“We’re a pair of whole-hearted heretics,” whispered Mark, in mock-horror. “Don’t tell any of the priests, for goodness’ sake!”
Despite this, Kate holds very firmly to sixteenth-century ideas about the stage at which a relationship should be consummated, so while there are lots of longing glances and loving descriptions, it never gets any further within the pages of the book (and of course, Mark never gets any further, period).
WHEN BORN? This is extremely vague – Anne seems like a fully competent woman in her twenties when Kate first meets her in 1526, but much later on she’ll say that Princess Mary – who’s almost sixteen at the time – isn’t much younger than Anne “when her father first began sniffing round my skirts.” I’m not sure if this means Anne was sixteen during the episodes at Hever or if she’d actually been banished for several years and had time to age up a bit. George and Mary Boleyn both seem to be older, but their ages aren’t clear. Kate’s age is clear, though – she’s sixteen when Anne rescues her, so she was born in 1509 or 1510.
THE EARLY LOVE Henry Percy is much-discussed but not seen – the story begins after Anne has been sent home from court in disgrace, but she’s not keen to discuss what caused this humiliation, although the servants speculate quite a bit. When she finally tells Kate, she makes her promise to keep it to herself. “I did that most unpolitical of things – I forgot I was just a pawn for kings and princes to manipulate. I feel in love – oh, so deeply in love – it’s like the ocean, love like that, bearing you away on the tide, something beyond your power to control … ” Percy’s future title was attractive, it’s clear, but it wasn’t the attraction. She doesn’t know for a long time why they were separated, but her hatred of Wolsey and the king is strong regardless. (George Boleyn suggests that it was to promote the match with James Butler, but as Anne rejects the idea out of hand, and nobody else has mentioned it, the match is stillborn). Curiously, although Percy doesn’t die in this telling of the story, as he does in Anne Of The Thousand Days he’s treated almost as if he actually is dead; Anne tells Kate that he “would have become Earl of Northumberland”, though since he’s still alive he’s clearly still in line to do so, and later on, Anne will accuse Henry of killing him. When Henry points out, rightly enough, that it’s impossible for him to have killed “Northumberland’s whelp” since he’s still among the living, Anne says that he killed Percy in spirit, and killed her love for him by forcing him to give her up.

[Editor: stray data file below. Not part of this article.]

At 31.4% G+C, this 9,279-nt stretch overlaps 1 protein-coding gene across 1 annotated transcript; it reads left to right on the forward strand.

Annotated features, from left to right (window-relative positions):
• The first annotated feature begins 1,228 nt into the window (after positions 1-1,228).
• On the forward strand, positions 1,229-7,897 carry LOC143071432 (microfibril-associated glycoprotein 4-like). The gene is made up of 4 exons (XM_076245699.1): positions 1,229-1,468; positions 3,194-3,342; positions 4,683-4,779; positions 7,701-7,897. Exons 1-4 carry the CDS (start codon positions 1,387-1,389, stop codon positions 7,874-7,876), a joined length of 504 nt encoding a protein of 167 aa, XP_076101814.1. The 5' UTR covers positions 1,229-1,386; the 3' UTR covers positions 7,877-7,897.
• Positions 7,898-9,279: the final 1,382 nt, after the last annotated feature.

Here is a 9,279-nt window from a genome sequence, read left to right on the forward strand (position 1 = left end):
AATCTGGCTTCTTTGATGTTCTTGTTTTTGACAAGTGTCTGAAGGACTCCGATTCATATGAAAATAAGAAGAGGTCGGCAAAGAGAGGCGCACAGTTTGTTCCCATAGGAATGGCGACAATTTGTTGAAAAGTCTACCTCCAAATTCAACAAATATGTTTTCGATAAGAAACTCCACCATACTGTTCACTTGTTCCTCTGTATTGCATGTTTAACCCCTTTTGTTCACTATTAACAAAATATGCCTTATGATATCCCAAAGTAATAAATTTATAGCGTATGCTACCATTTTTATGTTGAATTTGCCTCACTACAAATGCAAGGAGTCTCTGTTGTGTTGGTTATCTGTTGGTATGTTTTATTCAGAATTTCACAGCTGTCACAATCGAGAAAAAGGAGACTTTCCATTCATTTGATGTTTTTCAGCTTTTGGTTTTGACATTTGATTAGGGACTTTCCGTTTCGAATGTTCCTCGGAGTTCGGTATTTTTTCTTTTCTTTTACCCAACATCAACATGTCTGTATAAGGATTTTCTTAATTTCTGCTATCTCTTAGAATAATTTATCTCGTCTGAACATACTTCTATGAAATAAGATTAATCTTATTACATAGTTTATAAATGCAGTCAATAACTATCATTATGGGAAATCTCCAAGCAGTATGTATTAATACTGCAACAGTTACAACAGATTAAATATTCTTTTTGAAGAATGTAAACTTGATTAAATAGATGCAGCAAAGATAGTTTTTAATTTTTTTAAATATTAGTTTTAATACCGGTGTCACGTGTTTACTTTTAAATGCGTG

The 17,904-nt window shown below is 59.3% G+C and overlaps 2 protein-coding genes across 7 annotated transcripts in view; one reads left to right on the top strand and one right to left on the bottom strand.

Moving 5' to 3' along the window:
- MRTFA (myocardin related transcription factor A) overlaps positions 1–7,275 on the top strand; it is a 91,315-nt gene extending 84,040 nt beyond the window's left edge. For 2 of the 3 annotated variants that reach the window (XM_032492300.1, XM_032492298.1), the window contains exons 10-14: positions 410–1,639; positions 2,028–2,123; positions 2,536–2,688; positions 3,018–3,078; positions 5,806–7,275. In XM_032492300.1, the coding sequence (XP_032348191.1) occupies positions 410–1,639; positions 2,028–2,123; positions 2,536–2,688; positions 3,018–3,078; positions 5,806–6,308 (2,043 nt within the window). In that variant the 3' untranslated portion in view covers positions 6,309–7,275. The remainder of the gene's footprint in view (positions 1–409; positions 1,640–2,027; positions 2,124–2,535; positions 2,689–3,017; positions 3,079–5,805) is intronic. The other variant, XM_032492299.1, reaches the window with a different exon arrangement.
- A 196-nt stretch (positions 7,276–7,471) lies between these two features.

Kate’s early love is, of course, Mark Smeaton – he is, by twenty-first century standards, rather shockingly callous in his initial treatment of her (he’s clear that he doesn’t love her right then, but if she waits around long enough, who knows – he might come around) but by the standards of most Smeatons, he’s a parfait gentil knyghte. Once it’s clear that Anne really is seriously involved with the king, Mark cuts his losses and becomes engaged to Kate, who’s still swooning over his good looks and musical skill. And to his credit, he’s a standup guy to her from then on.
THE QUEEN’S BEES Margaret Wyatt is the most notable one, described as being more loyal than ambitious, and therefore a rarity at court. Jane Seymour appears only towards the end, and barely speaks. Her lack of speech is matched only by her lack of charm – she’s “a colourless, plain, dumpy little woman”. Nan Cobham is there largely for background purposes, and Lady Rochford drops in for a few sneers.
THE FAITHFUL SERVITOR Kate, with a close second in Mark Smeaton – who, unlike most of his other incarnations, realizes comparatively early that Anne is out of his league and turns to Kate as a romantic backup. Anne also has a maid named Jane Dipper at Hever, who shows Kate the ropes when she first turns up.
THE PROPHECY Anne has dreams of beheading or some equally unpleasant fate, and as her arrest is imminent she tells Kate “I’ve dreamed of this so many times – the block, the axe.”
IT’S A GIRL! “What use is another girl to me?” snarls Henry, and although he comes around after awhile, being unable to resist children, Anne isn’t exactly sanguine about her prospects should she fail to deliver a boy in the near future.
DO YOU HAVE SIX FINGERS ON YOUR RIGHT HAND? Yes, as well as the wen – she shows them to Kate after rescuing her, to explain why she took such an interest in a girl with a “witch’s mark.”